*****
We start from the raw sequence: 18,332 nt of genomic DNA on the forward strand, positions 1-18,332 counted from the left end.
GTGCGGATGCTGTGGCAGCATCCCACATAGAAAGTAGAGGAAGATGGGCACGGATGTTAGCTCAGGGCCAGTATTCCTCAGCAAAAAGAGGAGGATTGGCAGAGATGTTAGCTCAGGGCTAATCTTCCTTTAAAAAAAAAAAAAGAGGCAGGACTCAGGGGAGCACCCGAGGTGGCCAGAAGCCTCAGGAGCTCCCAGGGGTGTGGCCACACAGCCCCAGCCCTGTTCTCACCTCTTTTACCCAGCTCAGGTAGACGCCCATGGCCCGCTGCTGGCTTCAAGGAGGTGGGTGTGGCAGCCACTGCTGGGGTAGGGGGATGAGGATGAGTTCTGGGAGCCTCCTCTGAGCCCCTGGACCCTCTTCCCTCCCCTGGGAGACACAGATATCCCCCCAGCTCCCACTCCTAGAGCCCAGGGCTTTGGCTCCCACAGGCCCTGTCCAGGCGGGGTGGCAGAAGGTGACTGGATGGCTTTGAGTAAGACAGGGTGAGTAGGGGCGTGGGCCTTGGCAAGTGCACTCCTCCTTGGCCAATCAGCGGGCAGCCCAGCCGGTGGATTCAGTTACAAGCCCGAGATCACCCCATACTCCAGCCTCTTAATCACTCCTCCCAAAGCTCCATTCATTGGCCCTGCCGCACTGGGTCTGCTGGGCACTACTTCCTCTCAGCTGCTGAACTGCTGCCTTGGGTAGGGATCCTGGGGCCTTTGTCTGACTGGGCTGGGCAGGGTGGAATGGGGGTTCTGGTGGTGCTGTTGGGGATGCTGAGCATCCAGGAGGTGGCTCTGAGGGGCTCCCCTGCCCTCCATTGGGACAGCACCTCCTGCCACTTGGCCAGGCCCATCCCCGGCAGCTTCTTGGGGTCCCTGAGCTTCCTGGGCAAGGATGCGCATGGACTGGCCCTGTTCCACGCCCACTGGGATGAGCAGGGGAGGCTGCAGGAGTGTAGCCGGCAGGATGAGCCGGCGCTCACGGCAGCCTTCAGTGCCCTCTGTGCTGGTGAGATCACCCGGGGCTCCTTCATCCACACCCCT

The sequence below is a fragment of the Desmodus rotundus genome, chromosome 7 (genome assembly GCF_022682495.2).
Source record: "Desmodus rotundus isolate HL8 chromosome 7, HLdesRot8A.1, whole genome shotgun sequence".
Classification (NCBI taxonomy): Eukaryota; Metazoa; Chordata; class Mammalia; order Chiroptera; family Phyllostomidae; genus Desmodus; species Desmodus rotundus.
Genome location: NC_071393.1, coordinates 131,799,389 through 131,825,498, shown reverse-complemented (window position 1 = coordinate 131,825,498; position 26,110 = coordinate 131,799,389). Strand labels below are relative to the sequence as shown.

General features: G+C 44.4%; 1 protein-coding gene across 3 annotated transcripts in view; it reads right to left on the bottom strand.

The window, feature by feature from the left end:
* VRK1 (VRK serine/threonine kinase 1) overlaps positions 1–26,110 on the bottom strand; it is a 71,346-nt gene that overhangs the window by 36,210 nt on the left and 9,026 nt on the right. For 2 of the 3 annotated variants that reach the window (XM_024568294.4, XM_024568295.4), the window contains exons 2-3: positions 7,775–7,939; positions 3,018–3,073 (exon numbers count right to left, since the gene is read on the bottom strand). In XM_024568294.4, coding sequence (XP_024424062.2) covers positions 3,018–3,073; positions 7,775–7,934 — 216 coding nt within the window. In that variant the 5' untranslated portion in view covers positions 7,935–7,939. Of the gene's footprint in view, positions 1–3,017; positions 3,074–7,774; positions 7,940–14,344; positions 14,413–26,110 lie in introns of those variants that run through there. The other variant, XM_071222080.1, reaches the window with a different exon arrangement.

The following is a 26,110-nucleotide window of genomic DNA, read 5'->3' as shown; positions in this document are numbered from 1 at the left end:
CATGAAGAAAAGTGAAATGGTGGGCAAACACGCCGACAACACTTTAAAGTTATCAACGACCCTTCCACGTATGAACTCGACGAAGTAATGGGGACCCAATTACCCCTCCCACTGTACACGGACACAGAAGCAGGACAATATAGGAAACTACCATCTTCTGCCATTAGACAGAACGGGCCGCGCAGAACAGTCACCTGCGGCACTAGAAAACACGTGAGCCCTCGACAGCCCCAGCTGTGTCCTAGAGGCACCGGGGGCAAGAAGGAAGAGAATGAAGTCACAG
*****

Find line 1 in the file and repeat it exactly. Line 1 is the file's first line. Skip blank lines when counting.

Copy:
We start from the raw sequence: 18,332 nt of genomic DNA on the forward strand, positions 1-18,332 counted from the left end.